But, oh, the tree when they were gone
   Was very sad to look upon!
Its branches were more gray than green
   And little webs hung in between
That dulled the lights and all the sheen.

The fairies shook their heads, and sighed,
   For in their wisdom, ever wide,
They knew no housewife cared to see
   Dull cobwebs on a Christmas tree.
They knew the children, too, would weep
   To waken from their yuletide sleep
And glimpse a tree all bearded gray
   That would not shine on Christmas Day...

And so they turned the webs to gold
   By waving fairy wands, I’m told;
And that is why they’ll always be
   Bright cobwebs on a Christmas tree.

The Spider and the Christmas Tree (A Ukrainian Folktale)

There once was a widow who lived in a cramped old hut.  She lived with her children.  Outside their home was a tall pine tree.  From the tree dropped a pine cone that soon started to grow from the soil.  The children were excited about the prospect of having a Christmas tree, and so they tended to it, ensuring that it would continue to grow and be strong until it became tall enough to be a Christmas tree to take inside their home.

Unfortunately, the family was poor and even though they had a Christmas tree, they couldn’t afford to decorate it with ornaments for Christmas.  As so on Christmas Eve, the widow and her children went to bed knowing that they would have a bare Christmas tree on Christmas morning.  

The spiders in the hut heard the sobs of the children and sad cries, and decided they would not leave the Christmas tree bare.  So the spiders created beautiful webs on the Christmas tree, decorating it with elegant and beautiful silky patterns.   When the children woke up early on Christmas morning they were jumping for excitement.  They went to their mother and woke her up.  “Mother, you have to come see the Christmas tree.  It’s so beautiful!”  As the mother woke and stood in front of the tree, she was truly amazed at the sight that lay before her eyes.  One of the children opened up the window as the sun was shining.  The sun would slide along the floor and slowly glide up the Christmas tree and onto the webs.  As the rays of the sun shone on the tree, the webs turned into glittering silver and gold colour; making the Christmas tree dazzle and sparkle with a magical twinkle.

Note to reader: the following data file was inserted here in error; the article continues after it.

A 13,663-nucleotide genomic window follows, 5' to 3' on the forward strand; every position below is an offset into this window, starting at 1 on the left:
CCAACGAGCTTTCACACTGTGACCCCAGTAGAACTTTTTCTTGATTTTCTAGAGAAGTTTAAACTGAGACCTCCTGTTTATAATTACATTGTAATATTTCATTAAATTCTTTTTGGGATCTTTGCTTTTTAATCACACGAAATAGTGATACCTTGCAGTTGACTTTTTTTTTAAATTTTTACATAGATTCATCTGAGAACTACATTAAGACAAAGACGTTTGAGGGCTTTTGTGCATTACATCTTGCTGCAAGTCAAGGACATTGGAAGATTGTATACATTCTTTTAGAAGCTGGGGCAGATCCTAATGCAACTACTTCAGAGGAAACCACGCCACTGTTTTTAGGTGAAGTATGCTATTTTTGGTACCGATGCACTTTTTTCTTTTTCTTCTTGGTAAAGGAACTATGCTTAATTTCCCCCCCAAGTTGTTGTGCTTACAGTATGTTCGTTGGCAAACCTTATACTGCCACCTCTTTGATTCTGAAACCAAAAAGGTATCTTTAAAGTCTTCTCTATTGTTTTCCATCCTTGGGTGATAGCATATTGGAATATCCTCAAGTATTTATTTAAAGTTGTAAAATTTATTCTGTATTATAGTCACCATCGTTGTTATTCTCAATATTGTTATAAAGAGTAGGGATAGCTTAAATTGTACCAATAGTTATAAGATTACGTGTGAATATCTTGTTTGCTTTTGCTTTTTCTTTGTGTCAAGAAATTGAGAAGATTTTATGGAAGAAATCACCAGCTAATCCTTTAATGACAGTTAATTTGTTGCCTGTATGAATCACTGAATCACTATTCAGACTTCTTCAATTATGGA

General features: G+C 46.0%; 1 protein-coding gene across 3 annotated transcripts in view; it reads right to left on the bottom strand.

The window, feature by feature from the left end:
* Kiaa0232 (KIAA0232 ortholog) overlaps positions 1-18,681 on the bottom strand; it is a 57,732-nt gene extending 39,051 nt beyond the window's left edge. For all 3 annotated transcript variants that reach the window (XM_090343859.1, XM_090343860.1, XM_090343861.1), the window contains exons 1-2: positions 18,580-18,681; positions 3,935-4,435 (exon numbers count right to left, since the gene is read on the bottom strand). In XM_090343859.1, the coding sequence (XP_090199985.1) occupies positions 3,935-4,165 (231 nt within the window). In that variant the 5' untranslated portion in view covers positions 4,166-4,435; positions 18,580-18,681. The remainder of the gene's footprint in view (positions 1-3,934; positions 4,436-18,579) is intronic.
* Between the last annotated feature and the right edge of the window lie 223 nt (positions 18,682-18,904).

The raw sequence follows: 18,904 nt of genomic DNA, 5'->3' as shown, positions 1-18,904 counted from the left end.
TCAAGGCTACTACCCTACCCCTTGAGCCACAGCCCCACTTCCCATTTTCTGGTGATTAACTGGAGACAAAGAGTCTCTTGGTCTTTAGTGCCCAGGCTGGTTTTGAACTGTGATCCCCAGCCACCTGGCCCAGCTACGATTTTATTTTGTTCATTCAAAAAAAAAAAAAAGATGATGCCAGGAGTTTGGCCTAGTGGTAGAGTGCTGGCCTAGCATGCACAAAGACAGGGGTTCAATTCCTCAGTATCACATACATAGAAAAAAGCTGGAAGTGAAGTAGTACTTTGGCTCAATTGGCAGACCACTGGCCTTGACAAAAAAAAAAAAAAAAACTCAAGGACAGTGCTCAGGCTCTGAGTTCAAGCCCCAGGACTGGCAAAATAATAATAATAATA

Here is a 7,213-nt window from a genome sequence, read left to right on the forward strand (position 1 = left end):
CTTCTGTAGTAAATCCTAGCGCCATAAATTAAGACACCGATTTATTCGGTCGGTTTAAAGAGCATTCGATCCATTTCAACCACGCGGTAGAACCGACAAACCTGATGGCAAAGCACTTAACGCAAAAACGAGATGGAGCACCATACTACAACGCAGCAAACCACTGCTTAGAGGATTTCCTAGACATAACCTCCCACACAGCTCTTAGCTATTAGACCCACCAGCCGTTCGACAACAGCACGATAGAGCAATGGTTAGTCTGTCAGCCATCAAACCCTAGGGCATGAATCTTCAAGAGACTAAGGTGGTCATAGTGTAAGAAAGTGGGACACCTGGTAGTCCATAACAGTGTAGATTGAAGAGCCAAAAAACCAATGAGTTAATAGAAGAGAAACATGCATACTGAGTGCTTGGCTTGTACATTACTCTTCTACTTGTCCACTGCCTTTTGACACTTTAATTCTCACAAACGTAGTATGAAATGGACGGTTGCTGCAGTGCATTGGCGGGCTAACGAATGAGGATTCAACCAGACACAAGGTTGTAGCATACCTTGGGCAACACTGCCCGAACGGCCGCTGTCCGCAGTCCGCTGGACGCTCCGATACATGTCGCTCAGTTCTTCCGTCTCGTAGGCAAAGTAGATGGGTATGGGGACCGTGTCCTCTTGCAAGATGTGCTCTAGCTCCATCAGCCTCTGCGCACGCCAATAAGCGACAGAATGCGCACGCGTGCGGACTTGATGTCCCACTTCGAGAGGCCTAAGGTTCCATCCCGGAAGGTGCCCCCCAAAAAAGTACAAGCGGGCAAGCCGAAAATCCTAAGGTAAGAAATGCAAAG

From that day forward the widow never felt poor. instead she was always grateful for all the wonderful gifts she already had in life.

The Legend of the Christmas Spider